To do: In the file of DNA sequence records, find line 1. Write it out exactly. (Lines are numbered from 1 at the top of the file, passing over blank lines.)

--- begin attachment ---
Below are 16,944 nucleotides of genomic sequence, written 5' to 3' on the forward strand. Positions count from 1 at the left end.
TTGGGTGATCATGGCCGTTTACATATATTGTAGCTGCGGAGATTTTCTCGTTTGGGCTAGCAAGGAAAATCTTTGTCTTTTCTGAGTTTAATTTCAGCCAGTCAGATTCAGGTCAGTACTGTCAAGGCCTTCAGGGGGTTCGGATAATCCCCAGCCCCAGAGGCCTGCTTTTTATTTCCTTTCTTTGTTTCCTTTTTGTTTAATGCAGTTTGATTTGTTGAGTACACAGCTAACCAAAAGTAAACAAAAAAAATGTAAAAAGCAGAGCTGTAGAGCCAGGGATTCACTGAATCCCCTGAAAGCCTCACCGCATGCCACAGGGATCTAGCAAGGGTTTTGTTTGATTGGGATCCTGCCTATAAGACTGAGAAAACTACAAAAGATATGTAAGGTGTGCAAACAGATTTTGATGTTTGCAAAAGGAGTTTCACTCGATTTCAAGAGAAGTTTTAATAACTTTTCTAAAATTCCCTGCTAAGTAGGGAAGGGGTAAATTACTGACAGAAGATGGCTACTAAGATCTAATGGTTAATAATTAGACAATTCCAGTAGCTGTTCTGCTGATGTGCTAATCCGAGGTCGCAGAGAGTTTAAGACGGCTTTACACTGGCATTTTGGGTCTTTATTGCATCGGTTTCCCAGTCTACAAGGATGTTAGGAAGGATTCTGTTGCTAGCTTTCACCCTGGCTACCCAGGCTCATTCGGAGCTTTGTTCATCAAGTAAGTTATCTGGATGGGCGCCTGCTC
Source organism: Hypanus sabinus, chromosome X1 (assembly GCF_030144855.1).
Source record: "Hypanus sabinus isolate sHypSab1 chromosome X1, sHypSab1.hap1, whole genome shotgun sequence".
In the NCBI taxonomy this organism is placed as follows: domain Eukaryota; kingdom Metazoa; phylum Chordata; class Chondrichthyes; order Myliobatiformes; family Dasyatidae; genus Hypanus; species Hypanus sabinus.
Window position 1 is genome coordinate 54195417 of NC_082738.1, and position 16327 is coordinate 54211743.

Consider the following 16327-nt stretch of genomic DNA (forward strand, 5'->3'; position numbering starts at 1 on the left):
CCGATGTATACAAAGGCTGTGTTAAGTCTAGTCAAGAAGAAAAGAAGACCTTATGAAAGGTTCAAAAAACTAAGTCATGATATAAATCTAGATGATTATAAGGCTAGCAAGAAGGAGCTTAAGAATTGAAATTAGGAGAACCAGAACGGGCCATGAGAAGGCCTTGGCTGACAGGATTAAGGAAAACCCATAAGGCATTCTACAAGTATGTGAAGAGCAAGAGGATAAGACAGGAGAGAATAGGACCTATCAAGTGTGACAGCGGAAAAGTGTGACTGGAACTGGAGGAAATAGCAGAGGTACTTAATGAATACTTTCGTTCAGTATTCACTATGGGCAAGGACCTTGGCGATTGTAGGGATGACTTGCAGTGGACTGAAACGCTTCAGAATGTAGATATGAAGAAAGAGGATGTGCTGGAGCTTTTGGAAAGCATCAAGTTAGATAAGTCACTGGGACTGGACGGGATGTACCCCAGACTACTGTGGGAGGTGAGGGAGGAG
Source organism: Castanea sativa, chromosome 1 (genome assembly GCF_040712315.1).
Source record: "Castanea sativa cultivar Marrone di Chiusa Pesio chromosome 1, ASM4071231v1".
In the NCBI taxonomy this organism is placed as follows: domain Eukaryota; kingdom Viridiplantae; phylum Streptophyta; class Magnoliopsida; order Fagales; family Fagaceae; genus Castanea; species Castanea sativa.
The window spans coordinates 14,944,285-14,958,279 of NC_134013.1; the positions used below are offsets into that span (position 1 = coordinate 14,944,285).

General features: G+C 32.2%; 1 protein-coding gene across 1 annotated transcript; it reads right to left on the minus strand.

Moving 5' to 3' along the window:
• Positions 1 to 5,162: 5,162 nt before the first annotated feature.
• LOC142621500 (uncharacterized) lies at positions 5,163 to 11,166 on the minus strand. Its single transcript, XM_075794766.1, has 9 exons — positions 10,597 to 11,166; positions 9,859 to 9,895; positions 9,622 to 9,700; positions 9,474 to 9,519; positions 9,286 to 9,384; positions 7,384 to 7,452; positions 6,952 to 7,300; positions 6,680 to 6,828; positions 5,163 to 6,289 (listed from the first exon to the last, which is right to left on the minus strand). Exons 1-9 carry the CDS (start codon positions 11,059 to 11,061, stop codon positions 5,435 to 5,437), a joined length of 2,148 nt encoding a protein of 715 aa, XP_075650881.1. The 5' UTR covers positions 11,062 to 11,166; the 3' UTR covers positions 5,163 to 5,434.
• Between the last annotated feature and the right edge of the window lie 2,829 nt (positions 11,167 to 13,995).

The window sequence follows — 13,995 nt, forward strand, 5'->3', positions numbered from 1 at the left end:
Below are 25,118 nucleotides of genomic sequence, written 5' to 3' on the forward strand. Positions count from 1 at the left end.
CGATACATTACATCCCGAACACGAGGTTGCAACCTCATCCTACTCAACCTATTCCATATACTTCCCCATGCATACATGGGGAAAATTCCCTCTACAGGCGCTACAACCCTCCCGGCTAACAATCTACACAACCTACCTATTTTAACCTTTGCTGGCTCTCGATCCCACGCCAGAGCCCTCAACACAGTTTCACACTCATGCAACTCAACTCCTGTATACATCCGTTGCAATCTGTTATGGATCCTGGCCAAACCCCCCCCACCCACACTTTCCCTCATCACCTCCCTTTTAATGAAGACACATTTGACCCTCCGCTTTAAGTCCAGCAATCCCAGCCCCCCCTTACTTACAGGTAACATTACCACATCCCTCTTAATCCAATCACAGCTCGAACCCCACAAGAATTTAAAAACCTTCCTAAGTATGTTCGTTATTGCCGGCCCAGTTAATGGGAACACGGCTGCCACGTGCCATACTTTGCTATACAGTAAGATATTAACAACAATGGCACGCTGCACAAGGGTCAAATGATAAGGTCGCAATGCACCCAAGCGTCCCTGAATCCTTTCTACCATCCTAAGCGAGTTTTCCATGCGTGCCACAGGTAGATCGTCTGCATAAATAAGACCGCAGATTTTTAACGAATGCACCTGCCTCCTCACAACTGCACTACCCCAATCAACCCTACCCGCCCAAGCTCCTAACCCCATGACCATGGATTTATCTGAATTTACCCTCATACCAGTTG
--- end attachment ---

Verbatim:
Below are 16,944 nucleotides of genomic sequence, written 5' to 3' on the forward strand. Positions count from 1 at the left end.